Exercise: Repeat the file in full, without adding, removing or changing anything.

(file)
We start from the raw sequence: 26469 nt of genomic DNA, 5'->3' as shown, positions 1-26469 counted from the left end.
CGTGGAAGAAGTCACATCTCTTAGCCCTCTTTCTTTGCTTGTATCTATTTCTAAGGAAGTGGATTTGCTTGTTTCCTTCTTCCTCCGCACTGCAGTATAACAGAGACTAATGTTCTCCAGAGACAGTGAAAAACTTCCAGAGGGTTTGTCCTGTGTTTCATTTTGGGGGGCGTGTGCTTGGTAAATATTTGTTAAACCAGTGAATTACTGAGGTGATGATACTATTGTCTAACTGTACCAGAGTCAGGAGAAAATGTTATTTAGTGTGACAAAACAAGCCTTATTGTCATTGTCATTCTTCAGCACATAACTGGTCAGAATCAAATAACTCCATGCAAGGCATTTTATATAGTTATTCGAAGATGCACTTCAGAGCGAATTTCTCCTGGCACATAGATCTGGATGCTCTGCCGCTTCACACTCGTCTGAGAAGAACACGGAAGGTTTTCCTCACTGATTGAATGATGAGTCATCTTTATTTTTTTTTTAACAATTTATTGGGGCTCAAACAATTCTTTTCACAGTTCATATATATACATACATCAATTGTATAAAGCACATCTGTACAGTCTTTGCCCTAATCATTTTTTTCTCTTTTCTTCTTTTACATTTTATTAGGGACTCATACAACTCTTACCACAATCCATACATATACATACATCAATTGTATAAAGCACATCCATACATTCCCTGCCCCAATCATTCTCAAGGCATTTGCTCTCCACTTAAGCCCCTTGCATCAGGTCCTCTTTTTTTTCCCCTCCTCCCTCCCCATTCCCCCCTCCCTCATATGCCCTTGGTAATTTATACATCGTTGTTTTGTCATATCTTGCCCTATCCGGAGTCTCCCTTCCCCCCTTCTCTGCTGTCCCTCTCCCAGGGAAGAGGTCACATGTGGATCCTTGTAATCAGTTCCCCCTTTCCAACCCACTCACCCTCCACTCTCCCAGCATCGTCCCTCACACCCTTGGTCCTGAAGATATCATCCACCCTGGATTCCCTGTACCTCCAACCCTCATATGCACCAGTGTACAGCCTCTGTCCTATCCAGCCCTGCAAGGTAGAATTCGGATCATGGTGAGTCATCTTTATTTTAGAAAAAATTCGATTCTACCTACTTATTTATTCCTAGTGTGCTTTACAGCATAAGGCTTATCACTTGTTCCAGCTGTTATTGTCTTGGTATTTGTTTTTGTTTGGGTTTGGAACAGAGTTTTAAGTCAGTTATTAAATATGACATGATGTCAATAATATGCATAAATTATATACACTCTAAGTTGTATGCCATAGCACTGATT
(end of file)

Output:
We start from the raw sequence: 26469 nt of genomic DNA, 5'->3' as shown, positions 1-26469 counted from the left end.
CGTGGAAGAAGTCACATCTCTTAGCCCTCTTTCTTTGCTTGTATCTATTTCTAAGGAAGTGGATTTGCTTGTTTCCTTCTTCCTCCGCACTGCAGTATAACAGAGACTAATGTTCTCCAGAGACAGTGAAAAACTTCCAGAGGGTTTGTCCTGTGTTTCATTTTGGGGGGCGTGTGCTTGGTAAATATTTGTTAAACCAGTGAATTACTGAGGTGATGATACTATTGTCTAACTGTACCAGAGTCAGGAGAAAATGTTATTTAGTGTGACAAAACAAGCCTTATTGTCATTGTCATTCTTCAGCACATAACTGGTCAGAATCAAATAACTCCATGCAAGGCATTTTATATAGTTATTCGAAGATGCACTTCAGAGCGAATTTCTCCTGGCACATAGATCTGGATGCTCTGCCGCTTCACACTCGTCTGAGAAGAACACGGAAGGTTTTCCTCACTGATTGAATGATGAGTCATCTTTATTTTTTTTTTAACAATTTATTGGGGCTCAAACAATTCTTTTCACAGTTCATATATATACATACATCAATTGTATAAAGCACATCTGTACAGTCTTTGCCCTAATCATTTTTTTCTCTTTTCTTCTTTTACATTTTATTAGGGACTCATACAACTCTTACCACAATCCATACATATACATACATCAATTGTATAAAGCACATCCATACATTCCCTGCCCCAATCATTCTCAAGGCATTTGCTCTCCACTTAAGCCCCTTGCATCAGGTCCTCTTTTTTTTCCCCTCCTCCCTCCCCATTCCCCCCTCCCTCATATGCCCTTGGTAATTTATACATCGTTGTTTTGTCATATCTTGCCCTATCCGGAGTCTCCCTTCCCCCCTTCTCTGCTGTCCCTCTCCCAGGGAAGAGGTCACATGTGGATCCTTGTAATCAGTTCCCCCTTTCCAACCCACTCACCCTCCACTCTCCCAGCATCGTCCCTCACACCCTTGGTCCTGAAGATATCATCCACCCTGGATTCCCTGTACCTCCAACCCTCATATGCACCAGTGTACAGCCTCTGTCCTATCCAGCCCTGCAAGGTAGAATTCGGATCATGGTGAGTCATCTTTATTTTAGAAAAAATTCGATTCTACCTACTTATTTATTCCTAGTGTGCTTTACAGCATAAGGCTTATCACTTGTTCCAGCTGTTATTGTCTTGGTATTTGTTTTTGTTTGGGTTTGGAACAGAGTTTTAAGTCAGTTATTAAATATGACATGATGTCAATAATATGCATAAATTATATACACTCTAAGTTGTATGCCATAGCACTGATT